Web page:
Feature

Used test – winter warmers: Audi Q5 vs BMW X3 vs Land Rover Freelander vs Volvo XC60

These upmarket SUVs are reassuringly high-and-mighty and come with cosseting interiors, making them perfect for winter – but which makes the best used buy?

Words ByWhat Car? team

Need a valuation?

Obtain a FREE used car valuation for any vehicle.

GB

An article image

What will they cost?

The BMW X3 is, by quite some margin, the cheapest car here to own. That’s thanks in large part to its superb fuel economy; it gets 50.4mpg, which compared with the 41.5mpg of the Volvo and the 40.4mpg of both the Land Rover and Audi, is frankly in a different league.

That low fuel consumption equates to low tax rates, too – just Β£145 a year, compared with the Β£230 a year any of the other three will cost you. What’s more, the BMW can also boast the lowest servicing costs of our quartet. All of which should mitigate against the fact that the BMW is the second most expensive car here to buy.

It is, however, considerably less expensive than the Audi Q5. The Audi’s purchase costs are head and shoulders above any other car here. Granted, you will see proportionately more of your cash back when the time comes to sell it on – but in real cash terms, you’ll actually lose about as much as you will on the BMW, and more than on the Land Rover and Volvo, purely because they’re starting from a lower initial price.

At least the Audi has the second-lowest servicing costs after the BMW. By contrast, it’s the Land Rover that’s the most expensive to service, with the Volvo filling the gap between the two.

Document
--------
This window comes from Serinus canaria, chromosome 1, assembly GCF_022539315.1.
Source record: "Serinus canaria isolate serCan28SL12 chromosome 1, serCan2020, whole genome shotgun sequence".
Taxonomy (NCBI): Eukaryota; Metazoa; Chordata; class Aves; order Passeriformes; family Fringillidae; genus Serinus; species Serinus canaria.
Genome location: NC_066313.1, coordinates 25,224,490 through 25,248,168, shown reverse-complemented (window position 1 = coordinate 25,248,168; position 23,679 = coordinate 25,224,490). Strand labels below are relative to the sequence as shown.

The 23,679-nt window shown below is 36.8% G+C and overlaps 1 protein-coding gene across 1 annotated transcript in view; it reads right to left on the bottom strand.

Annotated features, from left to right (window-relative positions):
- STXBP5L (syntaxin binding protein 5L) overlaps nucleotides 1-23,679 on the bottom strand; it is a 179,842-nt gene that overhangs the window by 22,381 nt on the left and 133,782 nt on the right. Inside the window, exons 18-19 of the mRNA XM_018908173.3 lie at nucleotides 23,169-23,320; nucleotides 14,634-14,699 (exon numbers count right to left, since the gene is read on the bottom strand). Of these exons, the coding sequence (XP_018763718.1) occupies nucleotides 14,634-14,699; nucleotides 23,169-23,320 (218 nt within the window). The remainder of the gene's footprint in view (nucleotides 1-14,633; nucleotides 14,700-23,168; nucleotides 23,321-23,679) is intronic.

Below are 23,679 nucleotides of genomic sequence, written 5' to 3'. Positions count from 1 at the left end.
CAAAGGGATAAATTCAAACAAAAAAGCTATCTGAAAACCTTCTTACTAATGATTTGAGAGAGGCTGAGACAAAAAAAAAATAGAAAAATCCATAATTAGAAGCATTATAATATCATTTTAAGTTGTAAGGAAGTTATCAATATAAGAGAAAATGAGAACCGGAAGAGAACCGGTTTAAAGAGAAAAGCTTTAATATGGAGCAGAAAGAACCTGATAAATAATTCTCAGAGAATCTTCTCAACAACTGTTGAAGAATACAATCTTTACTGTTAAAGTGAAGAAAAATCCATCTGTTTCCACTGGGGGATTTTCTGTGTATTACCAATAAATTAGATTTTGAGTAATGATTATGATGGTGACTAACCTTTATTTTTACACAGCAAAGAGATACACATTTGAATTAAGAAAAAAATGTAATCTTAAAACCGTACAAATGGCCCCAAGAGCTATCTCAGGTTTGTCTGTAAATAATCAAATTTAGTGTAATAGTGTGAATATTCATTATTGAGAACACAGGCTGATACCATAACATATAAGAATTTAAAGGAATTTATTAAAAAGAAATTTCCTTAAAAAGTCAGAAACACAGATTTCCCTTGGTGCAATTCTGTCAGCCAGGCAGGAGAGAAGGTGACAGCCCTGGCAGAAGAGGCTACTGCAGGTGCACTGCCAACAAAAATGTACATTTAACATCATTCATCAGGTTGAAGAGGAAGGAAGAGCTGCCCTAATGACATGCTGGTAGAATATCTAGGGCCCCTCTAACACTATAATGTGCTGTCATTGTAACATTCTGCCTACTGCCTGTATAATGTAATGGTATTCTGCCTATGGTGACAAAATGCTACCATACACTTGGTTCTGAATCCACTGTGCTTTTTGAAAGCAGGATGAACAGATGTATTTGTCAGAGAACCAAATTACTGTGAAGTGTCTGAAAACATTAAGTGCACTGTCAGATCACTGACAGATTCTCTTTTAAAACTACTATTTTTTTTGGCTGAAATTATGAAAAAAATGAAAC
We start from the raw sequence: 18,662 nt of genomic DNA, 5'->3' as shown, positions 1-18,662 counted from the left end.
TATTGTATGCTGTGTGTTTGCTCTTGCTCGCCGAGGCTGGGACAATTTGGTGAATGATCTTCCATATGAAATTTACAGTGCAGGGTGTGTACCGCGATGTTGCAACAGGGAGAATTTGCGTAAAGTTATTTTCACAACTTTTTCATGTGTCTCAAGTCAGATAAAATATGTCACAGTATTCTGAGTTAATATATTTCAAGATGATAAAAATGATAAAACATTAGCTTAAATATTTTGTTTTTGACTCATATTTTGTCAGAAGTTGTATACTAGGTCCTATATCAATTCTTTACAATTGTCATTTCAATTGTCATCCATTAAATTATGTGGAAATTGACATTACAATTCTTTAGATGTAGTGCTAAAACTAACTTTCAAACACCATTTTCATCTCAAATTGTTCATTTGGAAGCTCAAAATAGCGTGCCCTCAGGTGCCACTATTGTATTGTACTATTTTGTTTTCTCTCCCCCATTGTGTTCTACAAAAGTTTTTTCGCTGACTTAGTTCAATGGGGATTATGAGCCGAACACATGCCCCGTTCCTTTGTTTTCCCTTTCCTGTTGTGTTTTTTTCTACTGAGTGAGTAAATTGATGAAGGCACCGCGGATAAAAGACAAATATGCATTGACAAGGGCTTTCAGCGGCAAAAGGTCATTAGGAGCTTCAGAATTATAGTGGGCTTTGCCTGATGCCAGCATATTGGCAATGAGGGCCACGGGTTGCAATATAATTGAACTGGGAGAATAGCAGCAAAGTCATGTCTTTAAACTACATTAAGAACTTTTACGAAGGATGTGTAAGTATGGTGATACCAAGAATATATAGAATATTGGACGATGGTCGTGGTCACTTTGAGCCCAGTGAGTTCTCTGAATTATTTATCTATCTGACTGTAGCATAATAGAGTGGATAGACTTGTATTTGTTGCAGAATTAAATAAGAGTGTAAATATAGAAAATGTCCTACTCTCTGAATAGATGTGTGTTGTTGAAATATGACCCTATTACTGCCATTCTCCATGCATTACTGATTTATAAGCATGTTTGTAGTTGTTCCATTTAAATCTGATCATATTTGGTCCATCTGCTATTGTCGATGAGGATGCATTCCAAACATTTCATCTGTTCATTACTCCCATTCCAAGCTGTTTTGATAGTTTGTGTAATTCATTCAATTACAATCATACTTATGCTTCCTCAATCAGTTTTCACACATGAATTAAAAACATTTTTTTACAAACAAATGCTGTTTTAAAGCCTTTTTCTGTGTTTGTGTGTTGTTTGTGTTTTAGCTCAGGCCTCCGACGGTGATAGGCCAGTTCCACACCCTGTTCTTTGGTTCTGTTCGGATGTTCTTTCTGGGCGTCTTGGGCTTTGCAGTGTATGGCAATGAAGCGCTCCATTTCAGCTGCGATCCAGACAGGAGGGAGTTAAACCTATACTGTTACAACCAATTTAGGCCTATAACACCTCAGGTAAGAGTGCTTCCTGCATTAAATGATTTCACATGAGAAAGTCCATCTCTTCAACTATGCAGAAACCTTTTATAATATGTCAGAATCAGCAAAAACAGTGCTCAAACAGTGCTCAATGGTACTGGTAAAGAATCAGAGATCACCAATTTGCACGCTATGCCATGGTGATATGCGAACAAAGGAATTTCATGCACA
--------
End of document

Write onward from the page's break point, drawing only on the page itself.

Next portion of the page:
Land Rover finished last in the most recent JD Power Vehicle Dependability Survey; however, neither Audi nor BMW fared much better. And while the Freelander doesn’t fare all that well in the What Car? Reliability Index, the Audi Q5 performs far worse. And while there’s no score yet for the current BMW X3, if the previous model is any indication, it won’t do all that well either.

That leaves the Volvo XC60 looking the most reliable of the three, although it doesn’t exactly get a clean bill of health; its score in the Reliability Index is no better than average.

All of which means that if cost is a factor, it makes the most sense to choose either the Volvo for its low purchase price and reasonable reliability score, or the BMW for its cheap running costs and decent resale values. It’s a toss-up between the Audi and the Land Rover as to which will be the most expensive to own, but thanks to its disastrous reliability score, we suspect the Q5 would edge it.

< Previous | Next >

Page 3 of 4